Fig. 6

Mineralization of a collagen fibril (from Ref. 42). (A) Calcium phosphate (CaP) clusters (green) form complexes with the polymer (orange line), forming stable mineral droplets. (B), Mineral droplets bind to a distinct region on the collagen fibers and enter the fibril. (C) Once inside the collagen, the mineral in a liquid state diffuses through the interior of the fibril and solidifies into a disordered (amorphous) phase (black). (D) Finally, directed by the collagen, the amorphous mineral transforms into oriented apatite crystals (yellow).

Quite recently, J. Ihli et al. [43] underlined the role of water in the crystallization process (Fig. 7). These authors show that amorphous calcium carbonate can dehydrate before crystallizing. The high activation energy of this step suggests that it occurs by partial dissolution/recrystallization, mediated by surface water, and the majority of the particle then crystallizes by a solid-state transformation. Of note, water is also implicated in the ordering process [44].

Fig. 7

Schematic of stages of dehydration. On going from a to b, surface-bound water is lost, during b to c water is lost from the interior of the ACC and the ACC particle shrinks. On going from c to d, the most deeply located water is expelled and on going from d to e, crystallization to calcite occurs.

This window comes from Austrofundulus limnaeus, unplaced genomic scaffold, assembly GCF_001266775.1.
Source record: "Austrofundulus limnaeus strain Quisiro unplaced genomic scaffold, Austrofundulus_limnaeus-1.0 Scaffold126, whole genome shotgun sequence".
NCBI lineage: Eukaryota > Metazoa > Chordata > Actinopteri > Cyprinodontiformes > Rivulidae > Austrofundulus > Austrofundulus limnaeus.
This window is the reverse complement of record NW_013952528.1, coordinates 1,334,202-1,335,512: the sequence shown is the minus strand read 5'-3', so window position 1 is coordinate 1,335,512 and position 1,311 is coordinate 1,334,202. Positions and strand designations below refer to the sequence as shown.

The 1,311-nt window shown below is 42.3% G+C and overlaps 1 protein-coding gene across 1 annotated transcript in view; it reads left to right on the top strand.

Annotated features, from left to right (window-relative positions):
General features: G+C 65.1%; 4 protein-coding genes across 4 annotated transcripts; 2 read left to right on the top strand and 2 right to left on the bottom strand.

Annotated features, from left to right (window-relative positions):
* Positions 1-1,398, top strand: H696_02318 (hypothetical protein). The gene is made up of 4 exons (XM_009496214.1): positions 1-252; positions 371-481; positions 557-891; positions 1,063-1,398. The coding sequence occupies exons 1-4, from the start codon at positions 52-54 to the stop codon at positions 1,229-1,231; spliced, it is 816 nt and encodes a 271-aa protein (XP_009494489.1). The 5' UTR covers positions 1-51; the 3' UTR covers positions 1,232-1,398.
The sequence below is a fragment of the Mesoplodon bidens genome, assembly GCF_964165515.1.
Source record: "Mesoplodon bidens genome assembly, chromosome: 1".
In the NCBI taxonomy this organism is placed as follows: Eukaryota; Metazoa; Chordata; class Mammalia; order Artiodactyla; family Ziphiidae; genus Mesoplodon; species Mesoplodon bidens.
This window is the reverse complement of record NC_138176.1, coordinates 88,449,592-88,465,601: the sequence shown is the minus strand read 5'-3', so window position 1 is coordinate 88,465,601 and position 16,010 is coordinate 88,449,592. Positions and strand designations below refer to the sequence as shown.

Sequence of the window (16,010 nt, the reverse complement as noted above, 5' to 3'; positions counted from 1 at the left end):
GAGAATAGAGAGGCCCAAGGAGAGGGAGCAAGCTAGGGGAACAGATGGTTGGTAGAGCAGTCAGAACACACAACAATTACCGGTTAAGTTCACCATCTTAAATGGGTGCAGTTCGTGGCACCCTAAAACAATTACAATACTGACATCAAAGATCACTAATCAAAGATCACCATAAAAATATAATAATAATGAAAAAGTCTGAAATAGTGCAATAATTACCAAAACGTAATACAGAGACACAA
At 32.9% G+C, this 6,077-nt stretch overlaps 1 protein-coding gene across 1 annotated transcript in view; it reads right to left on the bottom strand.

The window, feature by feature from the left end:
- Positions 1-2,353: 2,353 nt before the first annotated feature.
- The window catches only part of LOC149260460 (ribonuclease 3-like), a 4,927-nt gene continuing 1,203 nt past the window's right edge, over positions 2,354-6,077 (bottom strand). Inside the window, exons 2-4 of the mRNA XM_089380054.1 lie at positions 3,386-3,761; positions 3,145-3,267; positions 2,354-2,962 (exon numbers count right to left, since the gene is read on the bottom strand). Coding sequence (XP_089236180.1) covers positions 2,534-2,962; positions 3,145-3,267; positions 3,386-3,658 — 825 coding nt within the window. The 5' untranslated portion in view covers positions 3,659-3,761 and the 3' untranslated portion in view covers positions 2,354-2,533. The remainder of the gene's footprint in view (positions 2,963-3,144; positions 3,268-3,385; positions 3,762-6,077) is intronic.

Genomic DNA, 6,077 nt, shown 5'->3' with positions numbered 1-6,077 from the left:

4 Some results regarding pathological microcalcifications

All the improvements listed above in the understanding of the mineralization process are of major importance. Nevertheless, in the case of tissue calcifications present in kidney papillae called Randall's plaque, their pathogenesis is intimately related to the tissue, a parameter which has not really been discussed in Bottom (molecules) – Up (patients) and which seems to play the role of a template.

Eight decades ago, Alexander Randall identified calcium phosphate deposits at the tip of renal papillae as the origin of renal calculi [45,46]. In France, stones harboring an umbilication (surface structure related to its interaction with the kidney tissue) corresponding to the attachment of stones to the papillae (Fig. 8) were found to be three times more frequent in the recent years than at the beginning of the 1980s and especially in younger patients population were younger and younger [47]. Such an increase observed in all industrialized countries has motivated numerous structural investigations [48–55].

Fig. 8

(A) Randall's plaque at the surface of a kidney stone made of calcium oxalate. (B) Randall's plaque at the mesoscopic scale showing an agglomeration of calcified tubes. (C) Interaction between the Randall's plaque and the kidney stones.